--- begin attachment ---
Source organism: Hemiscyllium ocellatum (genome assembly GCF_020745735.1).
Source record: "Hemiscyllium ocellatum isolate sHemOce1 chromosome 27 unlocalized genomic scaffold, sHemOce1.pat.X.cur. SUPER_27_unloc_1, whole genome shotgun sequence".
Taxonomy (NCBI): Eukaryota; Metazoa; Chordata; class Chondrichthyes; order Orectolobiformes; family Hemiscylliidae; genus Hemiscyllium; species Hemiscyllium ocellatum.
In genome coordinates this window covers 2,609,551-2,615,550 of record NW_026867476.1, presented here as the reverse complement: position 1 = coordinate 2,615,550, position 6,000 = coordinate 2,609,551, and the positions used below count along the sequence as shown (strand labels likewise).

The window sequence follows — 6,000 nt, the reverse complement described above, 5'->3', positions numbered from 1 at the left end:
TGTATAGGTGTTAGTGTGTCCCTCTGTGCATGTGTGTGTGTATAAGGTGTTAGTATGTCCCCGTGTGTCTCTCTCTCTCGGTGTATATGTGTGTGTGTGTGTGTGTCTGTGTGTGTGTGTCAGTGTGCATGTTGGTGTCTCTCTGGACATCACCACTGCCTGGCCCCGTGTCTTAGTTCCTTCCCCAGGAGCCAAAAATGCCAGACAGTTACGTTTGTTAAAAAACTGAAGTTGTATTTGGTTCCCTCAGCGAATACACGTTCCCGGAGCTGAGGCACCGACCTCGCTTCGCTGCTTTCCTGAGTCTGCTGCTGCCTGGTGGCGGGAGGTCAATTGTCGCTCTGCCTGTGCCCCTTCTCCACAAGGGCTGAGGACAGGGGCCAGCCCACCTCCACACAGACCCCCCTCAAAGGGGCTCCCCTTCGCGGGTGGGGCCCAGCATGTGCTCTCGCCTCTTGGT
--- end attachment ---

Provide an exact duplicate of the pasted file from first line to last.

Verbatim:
Source organism: Hemiscyllium ocellatum (genome assembly GCF_020745735.1).
Source record: "Hemiscyllium ocellatum isolate sHemOce1 chromosome 27 unlocalized genomic scaffold, sHemOce1.pat.X.cur. SUPER_27_unloc_1, whole genome shotgun sequence".
Taxonomy (NCBI): Eukaryota; Metazoa; Chordata; class Chondrichthyes; order Orectolobiformes; family Hemiscylliidae; genus Hemiscyllium; species Hemiscyllium ocellatum.
In genome coordinates this window covers 2,609,551-2,615,550 of record NW_026867476.1, presented here as the reverse complement: position 1 = coordinate 2,615,550, position 6,000 = coordinate 2,609,551, and the positions used below count along the sequence as shown (strand labels likewise).

The window sequence follows — 6,000 nt, the reverse complement described above, 5'->3', positions numbered from 1 at the left end:
TGTATAGGTGTTAGTGTGTCCCTCTGTGCATGTGTGTGTGTATAAGGTGTTAGTATGTCCCCGTGTGTCTCTCTCTCTCGGTGTATATGTGTGTGTGTGTGTGTGTCTGTGTGTGTGTGTCAGTGTGCATGTTGGTGTCTCTCTGGACATCACCACTGCCTGGCCCCGTGTCTTAGTTCCTTCCCCAGGAGCCAAAAATGCCAGACAGTTACGTTTGTTAAAAAACTGAAGTTGTATTTGGTTCCCTCAGCGAATACACGTTCCCGGAGCTGAGGCACCGACCTCGCTTCGCTGCTTTCCTGAGTCTGCTGCTGCCTGGTGGCGGGAGGTCAATTGTCGCTCTGCCTGTGCCCCTTCTCCACAAGGGCTGAGGACAGGGGCCAGCCCACCTCCACACAGACCCCCCTCAAAGGGGCTCCCCTTCGCGGGTGGGGCCCAGCATGTGCTCTCGCCTCTTGGT